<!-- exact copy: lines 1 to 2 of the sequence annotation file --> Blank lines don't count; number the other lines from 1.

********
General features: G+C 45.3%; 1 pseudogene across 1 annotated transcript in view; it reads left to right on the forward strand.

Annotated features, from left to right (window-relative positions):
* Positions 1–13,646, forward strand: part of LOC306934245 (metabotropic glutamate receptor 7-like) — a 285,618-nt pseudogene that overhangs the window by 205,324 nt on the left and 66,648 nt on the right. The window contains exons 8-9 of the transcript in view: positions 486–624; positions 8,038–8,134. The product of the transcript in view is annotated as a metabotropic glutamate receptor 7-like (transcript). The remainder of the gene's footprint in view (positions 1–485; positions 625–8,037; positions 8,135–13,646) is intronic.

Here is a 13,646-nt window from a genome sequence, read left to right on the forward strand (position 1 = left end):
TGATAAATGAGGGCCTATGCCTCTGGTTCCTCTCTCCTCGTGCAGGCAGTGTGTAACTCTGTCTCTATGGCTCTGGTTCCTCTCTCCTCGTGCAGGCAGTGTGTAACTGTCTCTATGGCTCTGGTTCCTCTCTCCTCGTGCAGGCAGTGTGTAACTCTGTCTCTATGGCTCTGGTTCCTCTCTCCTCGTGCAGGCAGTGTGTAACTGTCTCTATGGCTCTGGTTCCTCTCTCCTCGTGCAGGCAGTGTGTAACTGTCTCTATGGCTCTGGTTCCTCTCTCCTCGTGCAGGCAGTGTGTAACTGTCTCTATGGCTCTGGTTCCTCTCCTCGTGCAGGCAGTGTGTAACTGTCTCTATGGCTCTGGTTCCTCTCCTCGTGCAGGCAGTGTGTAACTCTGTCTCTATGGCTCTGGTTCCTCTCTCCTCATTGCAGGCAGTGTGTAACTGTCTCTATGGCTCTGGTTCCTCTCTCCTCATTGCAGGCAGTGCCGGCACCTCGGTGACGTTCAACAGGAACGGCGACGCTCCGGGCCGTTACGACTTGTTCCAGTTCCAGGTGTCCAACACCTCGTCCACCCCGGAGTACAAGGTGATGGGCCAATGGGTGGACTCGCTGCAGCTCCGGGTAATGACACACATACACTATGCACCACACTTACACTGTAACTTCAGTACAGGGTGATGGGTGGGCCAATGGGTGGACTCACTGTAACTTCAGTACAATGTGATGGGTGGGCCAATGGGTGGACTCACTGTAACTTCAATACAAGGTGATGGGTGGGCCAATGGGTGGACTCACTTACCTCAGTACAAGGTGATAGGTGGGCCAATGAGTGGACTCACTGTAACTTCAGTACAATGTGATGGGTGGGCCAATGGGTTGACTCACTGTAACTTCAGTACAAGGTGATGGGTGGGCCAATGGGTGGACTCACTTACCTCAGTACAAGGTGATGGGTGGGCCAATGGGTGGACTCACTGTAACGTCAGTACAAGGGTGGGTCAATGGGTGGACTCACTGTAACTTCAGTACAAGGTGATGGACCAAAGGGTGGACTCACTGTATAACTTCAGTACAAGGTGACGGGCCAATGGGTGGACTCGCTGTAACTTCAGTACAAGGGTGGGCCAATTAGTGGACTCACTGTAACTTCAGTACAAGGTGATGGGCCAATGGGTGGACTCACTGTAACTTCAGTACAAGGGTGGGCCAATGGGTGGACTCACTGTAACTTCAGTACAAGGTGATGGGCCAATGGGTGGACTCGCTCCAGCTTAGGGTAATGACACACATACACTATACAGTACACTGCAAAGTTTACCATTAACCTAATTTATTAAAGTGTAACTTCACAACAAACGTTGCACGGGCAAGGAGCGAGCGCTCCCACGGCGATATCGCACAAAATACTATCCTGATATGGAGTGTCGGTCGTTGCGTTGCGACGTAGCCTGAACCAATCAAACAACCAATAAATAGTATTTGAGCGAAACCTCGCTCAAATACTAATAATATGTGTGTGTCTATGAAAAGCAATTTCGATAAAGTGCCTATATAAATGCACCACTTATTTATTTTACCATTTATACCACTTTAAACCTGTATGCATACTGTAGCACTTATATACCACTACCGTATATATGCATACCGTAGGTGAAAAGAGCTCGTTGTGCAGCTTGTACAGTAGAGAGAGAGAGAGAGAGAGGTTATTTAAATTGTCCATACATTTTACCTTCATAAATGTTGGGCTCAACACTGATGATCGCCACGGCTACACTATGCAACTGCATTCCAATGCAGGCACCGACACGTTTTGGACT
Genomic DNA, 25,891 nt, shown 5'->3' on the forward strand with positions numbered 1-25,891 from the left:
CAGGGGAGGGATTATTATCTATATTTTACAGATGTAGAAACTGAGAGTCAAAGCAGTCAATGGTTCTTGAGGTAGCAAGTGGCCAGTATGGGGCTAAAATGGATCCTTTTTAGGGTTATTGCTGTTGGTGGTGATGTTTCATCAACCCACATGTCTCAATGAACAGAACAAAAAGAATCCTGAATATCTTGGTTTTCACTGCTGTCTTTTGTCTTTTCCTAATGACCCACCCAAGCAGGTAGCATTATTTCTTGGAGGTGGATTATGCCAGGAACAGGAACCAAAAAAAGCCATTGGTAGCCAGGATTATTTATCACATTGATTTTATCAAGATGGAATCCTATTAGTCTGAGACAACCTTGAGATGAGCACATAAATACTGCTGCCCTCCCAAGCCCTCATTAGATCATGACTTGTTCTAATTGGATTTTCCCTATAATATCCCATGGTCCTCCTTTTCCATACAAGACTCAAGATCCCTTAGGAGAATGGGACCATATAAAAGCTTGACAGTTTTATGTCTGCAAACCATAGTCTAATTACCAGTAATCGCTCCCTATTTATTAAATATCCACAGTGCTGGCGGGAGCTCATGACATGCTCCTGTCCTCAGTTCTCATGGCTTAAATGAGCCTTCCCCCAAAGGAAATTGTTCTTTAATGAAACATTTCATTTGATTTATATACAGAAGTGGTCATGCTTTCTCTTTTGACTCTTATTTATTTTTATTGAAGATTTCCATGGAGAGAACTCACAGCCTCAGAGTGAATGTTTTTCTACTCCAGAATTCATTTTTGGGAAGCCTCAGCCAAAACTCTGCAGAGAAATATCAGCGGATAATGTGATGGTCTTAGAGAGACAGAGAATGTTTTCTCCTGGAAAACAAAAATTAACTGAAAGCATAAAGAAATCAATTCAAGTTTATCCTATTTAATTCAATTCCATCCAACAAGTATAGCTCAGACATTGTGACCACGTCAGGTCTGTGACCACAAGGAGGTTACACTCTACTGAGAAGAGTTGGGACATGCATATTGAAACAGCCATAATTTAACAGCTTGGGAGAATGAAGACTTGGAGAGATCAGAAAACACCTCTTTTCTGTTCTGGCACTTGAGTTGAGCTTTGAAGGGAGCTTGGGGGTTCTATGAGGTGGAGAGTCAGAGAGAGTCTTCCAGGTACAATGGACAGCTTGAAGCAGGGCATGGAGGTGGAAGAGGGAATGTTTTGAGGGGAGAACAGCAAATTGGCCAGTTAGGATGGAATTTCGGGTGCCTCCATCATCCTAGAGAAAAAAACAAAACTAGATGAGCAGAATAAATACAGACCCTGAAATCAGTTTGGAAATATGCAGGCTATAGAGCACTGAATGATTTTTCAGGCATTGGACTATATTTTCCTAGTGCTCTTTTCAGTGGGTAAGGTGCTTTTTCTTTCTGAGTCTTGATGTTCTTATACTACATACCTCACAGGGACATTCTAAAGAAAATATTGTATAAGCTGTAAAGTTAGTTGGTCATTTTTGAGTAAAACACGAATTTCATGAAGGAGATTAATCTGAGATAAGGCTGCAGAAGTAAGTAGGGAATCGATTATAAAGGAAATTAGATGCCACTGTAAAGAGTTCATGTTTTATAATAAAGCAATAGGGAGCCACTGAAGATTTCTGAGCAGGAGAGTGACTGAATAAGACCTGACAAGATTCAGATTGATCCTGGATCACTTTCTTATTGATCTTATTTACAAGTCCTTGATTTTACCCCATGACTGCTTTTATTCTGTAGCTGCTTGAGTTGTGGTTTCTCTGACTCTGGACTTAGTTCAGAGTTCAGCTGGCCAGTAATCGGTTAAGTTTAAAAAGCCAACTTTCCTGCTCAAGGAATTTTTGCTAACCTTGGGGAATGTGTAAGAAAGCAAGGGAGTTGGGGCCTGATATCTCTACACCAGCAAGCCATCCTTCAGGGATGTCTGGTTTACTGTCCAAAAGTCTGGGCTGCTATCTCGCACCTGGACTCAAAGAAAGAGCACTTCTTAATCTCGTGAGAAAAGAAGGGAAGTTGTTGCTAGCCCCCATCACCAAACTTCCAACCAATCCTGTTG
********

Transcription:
General features: G+C 45.3%; 1 pseudogene across 1 annotated transcript in view; it reads left to right on the forward strand.

Annotated features, from left to right (window-relative positions):